Lora multi-SF channel 1>  radio 0, IF 400000 Hz, 125 kHz bw, SF 5 to 12
Lora multi-SF channel 2>  radio 1, IF 200000 Hz, 125 kHz bw, SF 5 to 12
Lora multi-SF channel 3>  radio 1, IF 400000 Hz, 125 kHz bw, SF 5 to 12
Lora multi-SF channel 4>  radio 0, IF -400000 Hz, 125 kHz bw, SF 5 to 12
Lora multi-SF channel 5>  radio 0, IF -200000 Hz, 125 kHz bw, SF 5 to 12
Lora multi-SF channel 6>  radio 1, IF 0 Hz, 125 kHz bw, SF 5 to 12
Lora multi-SF channel 7>  radio 0, IF 0 Hz, 125 kHz bw, SF 5 to 12
Lora std channel> radio 1, IF 100000 Hz, 250000 Hz bw, SF 7, Explicit header
FSK channel> radio 1, IF -200000 Hz, 125000 Hz bw, 50000 bps datarate
global_conf.json does contain a JSON object named gateway_conf, parsing gateway parameters
gateway MAC address is configured to ...
server hostname or IP address is configured to "au1.cloud.thethings.network"
upstream port is configured to "1700"
downstream port is configured to "1700"
downstream keep-alive interval is configured to 10 seconds
statistics display interval is configured to 30 seconds
upstream PUSH_DATA time-out is configured to 100 ms
packets received with a valid CRC will be forwarded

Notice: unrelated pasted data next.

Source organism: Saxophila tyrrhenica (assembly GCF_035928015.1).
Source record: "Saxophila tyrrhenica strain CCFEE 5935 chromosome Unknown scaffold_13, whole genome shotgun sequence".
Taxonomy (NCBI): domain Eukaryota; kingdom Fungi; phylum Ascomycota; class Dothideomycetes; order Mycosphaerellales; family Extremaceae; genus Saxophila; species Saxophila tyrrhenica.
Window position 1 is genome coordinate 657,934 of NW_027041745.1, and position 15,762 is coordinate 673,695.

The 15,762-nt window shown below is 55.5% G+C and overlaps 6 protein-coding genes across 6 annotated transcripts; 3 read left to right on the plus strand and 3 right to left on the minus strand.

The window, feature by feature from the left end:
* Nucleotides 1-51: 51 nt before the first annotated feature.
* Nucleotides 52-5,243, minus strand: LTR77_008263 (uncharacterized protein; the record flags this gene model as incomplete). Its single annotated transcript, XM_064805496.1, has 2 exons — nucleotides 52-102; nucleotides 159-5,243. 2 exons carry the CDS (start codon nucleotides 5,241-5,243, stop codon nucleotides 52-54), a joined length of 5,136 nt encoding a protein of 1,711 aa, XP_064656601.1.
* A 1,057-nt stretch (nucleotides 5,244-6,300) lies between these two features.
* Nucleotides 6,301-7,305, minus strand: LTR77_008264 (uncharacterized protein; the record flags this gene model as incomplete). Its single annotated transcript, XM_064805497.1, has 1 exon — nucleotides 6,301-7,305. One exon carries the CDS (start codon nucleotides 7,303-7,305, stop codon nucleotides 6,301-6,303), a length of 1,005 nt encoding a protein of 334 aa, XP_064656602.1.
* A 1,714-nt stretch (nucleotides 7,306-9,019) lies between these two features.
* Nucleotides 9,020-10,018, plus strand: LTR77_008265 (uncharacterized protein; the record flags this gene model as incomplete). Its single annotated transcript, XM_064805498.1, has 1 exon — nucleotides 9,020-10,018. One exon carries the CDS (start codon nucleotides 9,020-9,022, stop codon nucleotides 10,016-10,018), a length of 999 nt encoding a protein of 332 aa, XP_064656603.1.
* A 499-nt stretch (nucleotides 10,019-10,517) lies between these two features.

packets received with a CRC error will NOT be forwarded
packets received with no CRC will NOT be forwarded
GPS serial port path is configured to "/dev/ttyS2"
Reference latitude is configured to 0.000000 deg
Reference longitude is configured to 0.000000 deg
Reference altitude is configured to 0 meters
Beaconing period is configured to 0 seconds
Beaconing signal will be emitted at 923400000 Hz
Beaconing channel number is set to 1
Beaconing channel frequency step is set to 0Hz
Beaconing datarate is set to SF9
Beaconing modulation bandwidth is set to 125000Hz
Beaconing TX power is set to 27dBm
global_conf.json does contain a JSON object named debug_conf, parsing debug parameters
got 2 debug reference payload
reference payload ID 0 is 0xCAFE1234
reference payload ID 1 is 0xCAFE2345
setting debug log file name to loragw_hal.log
found configuration file local_conf.json, parsing it
local_conf.json does contain a JSON object named gateway_conf, parsing gateway parameters
gateway MAC address is configured to ...
packets received with a valid CRC will be forwarded
packets received with a CRC error will NOT be forwarded
packets received with no CRC will NOT be forwarded
[main] TTY port /dev/ttyS2 open for GPS synchronization
Opening SPI communication interface
Note: chip version is 0x10 (v1.0)
using legacy timestamp
LoRa Service modem: configuring preamble size to 8 symbols